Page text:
"We attach great importance to our cooperation with the U.S. and believe that it will result in an effective fight against the ISIS threat," Turkish Foreign Minister Mevlut Cavusoglu said.
    He said Turkey and the U.S. are still determining which military base to use. It was not yet clear if the strategic Incirlik military base in southern Adana province was part of the deal, according to Turkey's semiofficial news agency Anadolu.

    ISIS targets Kurds

    ISIS detonated three car bombs at Kurdish positions in Northern Syria Saturday, according to the Syrian Observatory for Human Rights, a London based monitor.
    Two of the bombs went off near the Kurdish-controlled town of Tal Abyad close to the Turkish border, which lies on the main road to Raqqa, the city ISIS considers to be its capital.
    The third bomb struck Kurdish forces in northern Aleppo province, according to the Syrian Observatory.

    Safe zones for refugees

    On Saturday, Cavusoglu said the military operations against ISIS in northern Syria would result in "natural" safe zones for refugees. Turkey is hosting the largest number of Syrian refugees -- more than 1.8 million, according to the United Nations.
    "Refugees currently in Turkey and neighboring countries, as well as those internally displaced in Syria and Iraq, need to be placed in these safe zones," Cavusoglu said.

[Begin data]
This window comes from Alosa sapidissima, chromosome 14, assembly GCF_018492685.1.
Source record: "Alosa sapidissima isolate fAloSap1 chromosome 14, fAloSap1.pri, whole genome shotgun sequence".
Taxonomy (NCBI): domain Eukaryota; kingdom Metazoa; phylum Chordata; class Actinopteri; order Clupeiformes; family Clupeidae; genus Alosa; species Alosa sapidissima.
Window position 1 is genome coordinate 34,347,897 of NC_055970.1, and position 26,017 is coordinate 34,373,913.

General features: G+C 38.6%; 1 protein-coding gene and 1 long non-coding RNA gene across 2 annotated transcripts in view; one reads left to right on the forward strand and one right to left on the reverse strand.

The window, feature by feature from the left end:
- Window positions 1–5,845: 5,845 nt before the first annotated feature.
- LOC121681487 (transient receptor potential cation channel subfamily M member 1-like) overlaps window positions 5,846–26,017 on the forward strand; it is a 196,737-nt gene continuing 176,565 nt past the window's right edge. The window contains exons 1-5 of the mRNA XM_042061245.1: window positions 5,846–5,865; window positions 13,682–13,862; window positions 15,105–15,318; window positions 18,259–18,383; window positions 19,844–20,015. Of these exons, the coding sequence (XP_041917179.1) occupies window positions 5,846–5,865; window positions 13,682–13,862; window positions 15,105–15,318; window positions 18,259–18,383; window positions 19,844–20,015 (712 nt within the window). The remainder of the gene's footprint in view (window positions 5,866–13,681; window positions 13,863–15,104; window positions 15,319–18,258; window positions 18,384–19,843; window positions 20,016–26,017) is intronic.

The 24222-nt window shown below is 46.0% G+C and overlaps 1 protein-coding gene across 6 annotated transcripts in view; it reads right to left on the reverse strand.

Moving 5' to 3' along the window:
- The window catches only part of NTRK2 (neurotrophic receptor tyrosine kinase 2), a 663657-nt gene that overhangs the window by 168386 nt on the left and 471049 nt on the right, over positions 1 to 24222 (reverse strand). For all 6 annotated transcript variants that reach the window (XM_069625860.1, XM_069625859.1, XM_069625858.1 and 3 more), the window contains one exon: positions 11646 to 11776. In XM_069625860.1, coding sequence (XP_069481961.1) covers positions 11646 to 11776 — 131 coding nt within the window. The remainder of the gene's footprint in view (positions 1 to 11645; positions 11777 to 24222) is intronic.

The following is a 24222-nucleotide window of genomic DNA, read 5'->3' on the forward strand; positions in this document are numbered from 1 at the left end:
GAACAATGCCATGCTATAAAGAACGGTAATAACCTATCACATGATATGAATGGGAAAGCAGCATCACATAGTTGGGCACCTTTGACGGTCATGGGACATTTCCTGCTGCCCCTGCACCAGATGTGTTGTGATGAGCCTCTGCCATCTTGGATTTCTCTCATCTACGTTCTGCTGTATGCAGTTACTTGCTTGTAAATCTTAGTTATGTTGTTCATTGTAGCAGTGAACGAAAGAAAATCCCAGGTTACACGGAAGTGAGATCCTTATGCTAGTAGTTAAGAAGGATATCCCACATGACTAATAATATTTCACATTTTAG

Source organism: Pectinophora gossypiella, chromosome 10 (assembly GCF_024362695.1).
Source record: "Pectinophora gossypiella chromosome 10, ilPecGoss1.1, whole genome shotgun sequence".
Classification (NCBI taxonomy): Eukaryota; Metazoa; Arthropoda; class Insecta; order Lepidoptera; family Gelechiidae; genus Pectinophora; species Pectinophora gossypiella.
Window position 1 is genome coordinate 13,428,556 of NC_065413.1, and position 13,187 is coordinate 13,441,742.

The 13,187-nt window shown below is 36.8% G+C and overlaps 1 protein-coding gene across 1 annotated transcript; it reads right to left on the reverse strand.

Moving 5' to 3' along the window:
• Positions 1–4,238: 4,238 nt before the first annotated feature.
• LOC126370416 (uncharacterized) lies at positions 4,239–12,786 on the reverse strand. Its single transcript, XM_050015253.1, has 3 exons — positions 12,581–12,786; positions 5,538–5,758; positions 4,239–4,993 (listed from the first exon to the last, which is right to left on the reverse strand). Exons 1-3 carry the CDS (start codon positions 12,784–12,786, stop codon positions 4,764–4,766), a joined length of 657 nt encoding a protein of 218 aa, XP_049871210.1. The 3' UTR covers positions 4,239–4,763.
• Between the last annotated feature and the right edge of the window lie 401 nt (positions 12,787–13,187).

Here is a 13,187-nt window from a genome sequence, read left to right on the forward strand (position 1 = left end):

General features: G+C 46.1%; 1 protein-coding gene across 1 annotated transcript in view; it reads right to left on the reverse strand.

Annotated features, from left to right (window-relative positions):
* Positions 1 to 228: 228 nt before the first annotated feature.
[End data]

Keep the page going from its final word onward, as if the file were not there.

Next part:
Turkey has in the past asked for no-fly zones to protect its border.
    A U.S. State Department spokesman said Friday that no-fly zones have been part of discussion with Turkey on how best to counter ISIS along the Turkish Border.
    There have been talks "about some of the logistical challenges that would be
    inherent in a buffer zone," said spokesman Mark Toner. " They are a NATO ally. So we're looking at options," he said.

    Airstrikes intensified

    Three F-16s from an air base in southeastern Turkey conducted the airstrikes Friday, authorities said.
    They hit two ISIS bases and a gathering point, the Prime Minister's office said.
    The targets were chosen based on intelligence reports suggesting a buildup of weapons and explosives in the area, a Turkish official told CNN on condition of anonymity.
    The fighter jets have completed their mission, but the Turkish official didn't rule out the possibility of further airstrikes.

    Deadliest Terror Attacks

    On Thursday, at least five ISIS militants in northern Syria approached the border and fired on a Turkish border unit, killing one soldier and wounding two others, according to the Turkish military.
    The attack on Monday in Suruc was one of the deadliest terror attacks to hit Turkey in years.
    The blast struck a gathering of mostly Kurdish activists calling for more help to rebuild Kobani, the Syrian city that was the scene of intense fighting last fall between ISIS and predominantly Kurdish forces.
    Early indications pointed to involvement by ISIS in the Suruc bombing, Prime Minister Davutoglu said, though an investigation hadn't been completed.
    The 600 terrorism suspects arrested come from all over the country, Davutoglu said Friday.